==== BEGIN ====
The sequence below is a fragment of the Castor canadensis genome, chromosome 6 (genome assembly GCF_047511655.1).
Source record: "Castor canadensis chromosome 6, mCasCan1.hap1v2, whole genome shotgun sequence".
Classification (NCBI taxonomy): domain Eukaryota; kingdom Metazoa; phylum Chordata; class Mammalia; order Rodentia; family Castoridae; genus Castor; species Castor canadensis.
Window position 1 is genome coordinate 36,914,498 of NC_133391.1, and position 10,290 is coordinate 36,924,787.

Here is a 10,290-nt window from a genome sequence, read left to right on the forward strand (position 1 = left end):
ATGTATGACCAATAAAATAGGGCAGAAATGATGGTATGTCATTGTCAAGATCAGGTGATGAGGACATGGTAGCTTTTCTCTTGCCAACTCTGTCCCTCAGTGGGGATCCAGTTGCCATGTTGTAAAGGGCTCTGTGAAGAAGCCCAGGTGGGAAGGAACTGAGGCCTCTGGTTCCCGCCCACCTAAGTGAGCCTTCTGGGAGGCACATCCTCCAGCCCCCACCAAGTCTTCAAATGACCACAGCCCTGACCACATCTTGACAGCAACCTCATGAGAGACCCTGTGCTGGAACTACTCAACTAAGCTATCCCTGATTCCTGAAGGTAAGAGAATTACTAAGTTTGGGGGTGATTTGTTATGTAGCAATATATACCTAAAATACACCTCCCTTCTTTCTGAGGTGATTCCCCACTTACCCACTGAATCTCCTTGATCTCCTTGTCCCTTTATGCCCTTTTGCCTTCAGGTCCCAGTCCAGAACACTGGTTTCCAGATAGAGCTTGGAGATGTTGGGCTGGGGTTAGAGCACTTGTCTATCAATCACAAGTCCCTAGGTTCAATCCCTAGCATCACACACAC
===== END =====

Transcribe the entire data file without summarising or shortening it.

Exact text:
The sequence below is a fragment of the Castor canadensis genome, chromosome 6 (genome assembly GCF_047511655.1).
Source record: "Castor canadensis chromosome 6, mCasCan1.hap1v2, whole genome shotgun sequence".
Classification (NCBI taxonomy): domain Eukaryota; kingdom Metazoa; phylum Chordata; class Mammalia; order Rodentia; family Castoridae; genus Castor; species Castor canadensis.
Window position 1 is genome coordinate 36,914,498 of NC_133391.1, and position 10,290 is coordinate 36,924,787.

Here is a 10,290-nt window from a genome sequence, read left to right on the forward strand (position 1 = left end):
ATGTATGACCAATAAAATAGGGCAGAAATGATGGTATGTCATTGTCAAGATCAGGTGATGAGGACATGGTAGCTTTTCTCTTGCCAACTCTGTCCCTCAGTGGGGATCCAGTTGCCATGTTGTAAAGGGCTCTGTGAAGAAGCCCAGGTGGGAAGGAACTGAGGCCTCTGGTTCCCGCCCACCTAAGTGAGCCTTCTGGGAGGCACATCCTCCAGCCCCCACCAAGTCTTCAAATGACCACAGCCCTGACCACATCTTGACAGCAACCTCATGAGAGACCCTGTGCTGGAACTACTCAACTAAGCTATCCCTGATTCCTGAAGGTAAGAGAATTACTAAGTTTGGGGGTGATTTGTTATGTAGCAATATATACCTAAAATACACCTCCCTTCTTTCTGAGGTGATTCCCCACTTACCCACTGAATCTCCTTGATCTCCTTGTCCCTTTATGCCCTTTTGCCTTCAGGTCCCAGTCCAGAACACTGGTTTCCAGATAGAGCTTGGAGATGTTGGGCTGGGGTTAGAGCACTTGTCTATCAATCACAAGTCCCTAGGTTCAATCCCTAGCATCACACACAC